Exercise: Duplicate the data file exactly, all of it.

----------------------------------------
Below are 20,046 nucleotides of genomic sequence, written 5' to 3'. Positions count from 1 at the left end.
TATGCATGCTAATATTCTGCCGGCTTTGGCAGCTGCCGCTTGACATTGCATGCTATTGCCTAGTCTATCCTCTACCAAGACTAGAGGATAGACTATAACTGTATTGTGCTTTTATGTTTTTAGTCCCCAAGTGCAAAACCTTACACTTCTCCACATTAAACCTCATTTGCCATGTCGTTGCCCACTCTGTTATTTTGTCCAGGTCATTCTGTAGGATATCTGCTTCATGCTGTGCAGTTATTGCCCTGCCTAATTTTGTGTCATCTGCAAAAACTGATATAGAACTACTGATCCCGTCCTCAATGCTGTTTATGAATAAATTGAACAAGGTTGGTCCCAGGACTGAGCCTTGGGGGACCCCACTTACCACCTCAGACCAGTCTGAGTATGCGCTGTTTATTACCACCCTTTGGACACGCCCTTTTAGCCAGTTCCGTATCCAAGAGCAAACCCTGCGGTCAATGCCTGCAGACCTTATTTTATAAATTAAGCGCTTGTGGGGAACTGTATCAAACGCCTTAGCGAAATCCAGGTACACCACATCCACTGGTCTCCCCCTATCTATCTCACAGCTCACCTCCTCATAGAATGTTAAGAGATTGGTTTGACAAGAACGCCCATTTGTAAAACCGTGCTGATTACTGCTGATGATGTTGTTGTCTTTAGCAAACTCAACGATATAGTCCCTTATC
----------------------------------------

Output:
Below are 20,046 nucleotides of genomic sequence, written 5' to 3'. Positions count from 1 at the left end.
TATGCATGCTAATATTCTGCCGGCTTTGGCAGCTGCCGCTTGACATTGCATGCTATTGCCTAGTCTATCCTCTACCAAGACTAGAGGATAGACTATAACTGTATTGTGCTTTTATGTTTTTAGTCCCCAAGTGCAAAACCTTACACTTCTCCACATTAAACCTCATTTGCCATGTCGTTGCCCACTCTGTTATTTTGTCCAGGTCATTCTGTAGGATATCTGCTTCATGCTGTGCAGTTATTGCCCTGCCTAATTTTGTGTCATCTGCAAAAACTGATATAGAACTACTGATCCCGTCCTCAATGCTGTTTATGAATAAATTGAACAAGGTTGGTCCCAGGACTGAGCCTTGGGGGACCCCACTTACCACCTCAGACCAGTCTGAGTATGCGCTGTTTATTACCACCCTTTGGACACGCCCTTTTAGCCAGTTCCGTATCCAAGAGCAAACCCTGCGGTCAATGCCTGCAGACCTTATTTTATAAATTAAGCGCTTGTGGGGAACTGTATCAAACGCCTTAGCGAAATCCAGGTACACCACATCCACTGGTCTCCCCCTATCTATCTCACAGCTCACCTCCTCATAGAATGTTAAGAGATTGGTTTGACAAGAACGCCCATTTGTAAAACCGTGCTGATTACTGCTGATGATGTTGTTGTCTTTAGCAAACTCAACGATATAGTCCCTTATC